FAQ’s on Ganglion Impar Nerve Block

What is a Ganglion Impar Nerve Block?

The ganglion impar of the body is a bundle of nerves located within the coccyx (tail bone) that serves to provide sensation to the local tissues. When there is a complication within these surrounding tissues, namely in the pelvic or rectal regions, a ganglion impar nerve block can provide relief to the patient.

A nerve block injects a small amount of anesthetic into a nerve grouping in order to numb it, preventing the nerves from transmitting signals of pain to the brain thus obtaining some degree of relief.

What will a Ganglion Impar Nerve Block treat?

The ganglion impar block is able to treat any condition with symptoms related to the nervous activity of the nerve bundle. The ganglion impar has nerve fibers that protrude and provide sensation to the vulva, vagina, perineum, urethra, and anus meaning that for any of these areas, relief can potentially be obtained. For many patients, there will be a sense of bladder urgency or a burning sensation in the bladder in addition to pain felt in the abdomen.

How is a Ganglion Impar Nerve Block performed?

In order to perform a ganglion impar block, patients will be placed prone to provide the physician access to the ganglion impar through the back. The area to be injected through will be sterilized and numbed with local anesthetic, with the needle carefully inserted once the skin is numb. Needles will be guided into the nerve cluster through the use of fluoroscopic imaging, which is a series of rapid X-rays that create a current image of where the needle is within the patient.

Once the needle has been accurately placed within the block, the physician will inject a small amount of dye into the nerve cluster. This dye will cause the nerves to become visible on x-ray, confirming for the physician that the needle is in the correct place. Following this, the patient will be injected with either a small amount or a large amount of anesthetic.

The injection of a small amount of anesthetic is called a diagnostic nerve block, and provides the physician the ability to see how the nerves and the patient will react to full treatment. If there is a reasonably amount of relief provided, many physicians will then administer a full dosage of anesthetic – known as a therapeutic block.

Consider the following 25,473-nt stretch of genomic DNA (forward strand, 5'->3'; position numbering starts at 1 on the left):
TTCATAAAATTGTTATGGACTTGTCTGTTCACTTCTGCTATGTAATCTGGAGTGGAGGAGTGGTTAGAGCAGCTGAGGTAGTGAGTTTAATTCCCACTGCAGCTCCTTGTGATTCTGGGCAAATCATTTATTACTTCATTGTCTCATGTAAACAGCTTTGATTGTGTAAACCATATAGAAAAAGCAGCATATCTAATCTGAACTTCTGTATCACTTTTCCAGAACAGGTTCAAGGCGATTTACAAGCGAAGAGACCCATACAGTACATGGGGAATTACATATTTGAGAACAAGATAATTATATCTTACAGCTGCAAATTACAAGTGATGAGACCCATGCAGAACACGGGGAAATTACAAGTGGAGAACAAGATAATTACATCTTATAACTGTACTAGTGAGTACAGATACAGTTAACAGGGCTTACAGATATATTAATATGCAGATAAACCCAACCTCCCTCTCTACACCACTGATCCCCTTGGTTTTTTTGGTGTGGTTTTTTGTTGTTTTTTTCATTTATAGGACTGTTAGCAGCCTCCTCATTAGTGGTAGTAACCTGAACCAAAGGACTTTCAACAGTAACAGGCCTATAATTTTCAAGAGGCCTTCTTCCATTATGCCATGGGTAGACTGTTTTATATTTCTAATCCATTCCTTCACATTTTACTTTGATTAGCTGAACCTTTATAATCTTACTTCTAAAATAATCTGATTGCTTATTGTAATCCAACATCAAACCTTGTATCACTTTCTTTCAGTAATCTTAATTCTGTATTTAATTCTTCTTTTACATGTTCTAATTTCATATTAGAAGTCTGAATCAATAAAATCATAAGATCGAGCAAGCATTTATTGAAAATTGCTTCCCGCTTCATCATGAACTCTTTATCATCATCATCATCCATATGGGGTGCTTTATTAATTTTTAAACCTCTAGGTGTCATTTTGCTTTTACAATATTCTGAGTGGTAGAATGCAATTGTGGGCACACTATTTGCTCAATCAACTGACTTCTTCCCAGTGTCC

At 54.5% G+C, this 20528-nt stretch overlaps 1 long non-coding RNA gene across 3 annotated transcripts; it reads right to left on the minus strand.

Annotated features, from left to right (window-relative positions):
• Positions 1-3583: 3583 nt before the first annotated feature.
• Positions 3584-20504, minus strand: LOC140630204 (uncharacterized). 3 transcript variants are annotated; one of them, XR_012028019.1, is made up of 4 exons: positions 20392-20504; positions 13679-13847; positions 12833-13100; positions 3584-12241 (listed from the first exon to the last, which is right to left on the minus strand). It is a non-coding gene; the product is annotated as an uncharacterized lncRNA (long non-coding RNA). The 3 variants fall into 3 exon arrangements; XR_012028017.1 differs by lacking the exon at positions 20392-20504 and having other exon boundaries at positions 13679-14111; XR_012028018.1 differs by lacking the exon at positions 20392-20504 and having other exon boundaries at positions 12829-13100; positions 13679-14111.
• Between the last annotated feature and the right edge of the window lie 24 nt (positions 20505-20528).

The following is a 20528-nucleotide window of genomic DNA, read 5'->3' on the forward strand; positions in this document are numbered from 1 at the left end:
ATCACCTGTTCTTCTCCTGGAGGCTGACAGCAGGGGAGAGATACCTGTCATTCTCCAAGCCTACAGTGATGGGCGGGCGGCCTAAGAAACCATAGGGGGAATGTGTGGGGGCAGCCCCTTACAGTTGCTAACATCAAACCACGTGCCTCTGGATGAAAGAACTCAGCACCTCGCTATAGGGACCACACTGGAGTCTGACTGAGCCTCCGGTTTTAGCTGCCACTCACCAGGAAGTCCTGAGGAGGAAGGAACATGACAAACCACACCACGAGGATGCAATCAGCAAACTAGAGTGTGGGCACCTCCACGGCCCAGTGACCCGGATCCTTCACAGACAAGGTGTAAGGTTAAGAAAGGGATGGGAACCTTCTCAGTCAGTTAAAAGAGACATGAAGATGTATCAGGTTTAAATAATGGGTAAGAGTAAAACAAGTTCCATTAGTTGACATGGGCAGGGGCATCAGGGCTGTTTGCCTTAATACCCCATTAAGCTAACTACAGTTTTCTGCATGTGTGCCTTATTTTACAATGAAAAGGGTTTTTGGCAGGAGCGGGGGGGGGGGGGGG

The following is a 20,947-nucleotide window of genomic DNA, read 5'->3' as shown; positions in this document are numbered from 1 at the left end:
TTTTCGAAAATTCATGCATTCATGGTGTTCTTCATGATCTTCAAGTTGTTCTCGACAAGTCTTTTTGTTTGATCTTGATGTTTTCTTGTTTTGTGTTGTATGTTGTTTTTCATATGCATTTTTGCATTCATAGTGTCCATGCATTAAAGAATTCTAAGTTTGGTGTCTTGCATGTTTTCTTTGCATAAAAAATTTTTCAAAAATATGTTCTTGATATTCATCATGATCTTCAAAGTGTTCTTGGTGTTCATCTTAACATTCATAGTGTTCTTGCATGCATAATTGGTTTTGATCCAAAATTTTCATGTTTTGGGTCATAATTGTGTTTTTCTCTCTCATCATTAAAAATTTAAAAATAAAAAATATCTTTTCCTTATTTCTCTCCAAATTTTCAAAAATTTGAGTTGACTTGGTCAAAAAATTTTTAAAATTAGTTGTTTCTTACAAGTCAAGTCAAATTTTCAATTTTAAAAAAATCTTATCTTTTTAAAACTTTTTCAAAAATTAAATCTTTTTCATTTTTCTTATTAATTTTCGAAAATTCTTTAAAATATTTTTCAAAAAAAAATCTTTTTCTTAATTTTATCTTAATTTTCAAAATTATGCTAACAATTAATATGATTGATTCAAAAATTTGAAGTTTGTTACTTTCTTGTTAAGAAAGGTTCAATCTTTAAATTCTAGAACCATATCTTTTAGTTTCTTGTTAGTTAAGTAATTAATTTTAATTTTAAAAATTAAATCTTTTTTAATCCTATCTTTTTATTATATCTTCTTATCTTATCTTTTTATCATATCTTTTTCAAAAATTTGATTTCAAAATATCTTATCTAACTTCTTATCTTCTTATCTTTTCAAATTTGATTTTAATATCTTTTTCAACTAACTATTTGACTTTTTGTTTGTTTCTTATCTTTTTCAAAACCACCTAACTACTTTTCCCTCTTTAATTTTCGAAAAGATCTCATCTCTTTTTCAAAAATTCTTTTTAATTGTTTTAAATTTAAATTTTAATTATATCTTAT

How well do Ganglion Impar Nerve Blocks work?

Three possible results will occur following a nerve block:

  •  The first result is that the symptoms experienced by the patient simply do not change. While many patients will think of it as a failed block from it not providing relief, it is actually a useful diagnostic tool as it confirms that the ganglion impar is not the source of pain for the patient. This is important in reaching an accurate diagnosis of the real cause.
  •  The second possible result is that the symptoms may fade for a small amount of time only to return. This is another useful diagnostic tool, as it confirms that the ganglion impar is the source of the pain for the patient. The problem with this block lies within the steroidal component, as the returning of symptoms means that the steroid failed to extend the duration of relief.
  •  The third, and best, outcome is that the symptoms fade, return briefly in a much weaker form, then dissipate over the next few days and remain gone. This means that both the anesthetic and the steroid components of the injection worked, and means that the therapeutic block was successful for the patient.

What are the risks of a Ganglion Impar Nerve Block?

There is the standard small risk of infection, bleeding, or swelling at the injection site. There is also a chance of allergic reaction to the agents used. Patients will be monitored following their injection to ensure this does not occur. The largest risk with this procedure is that it simply will not work.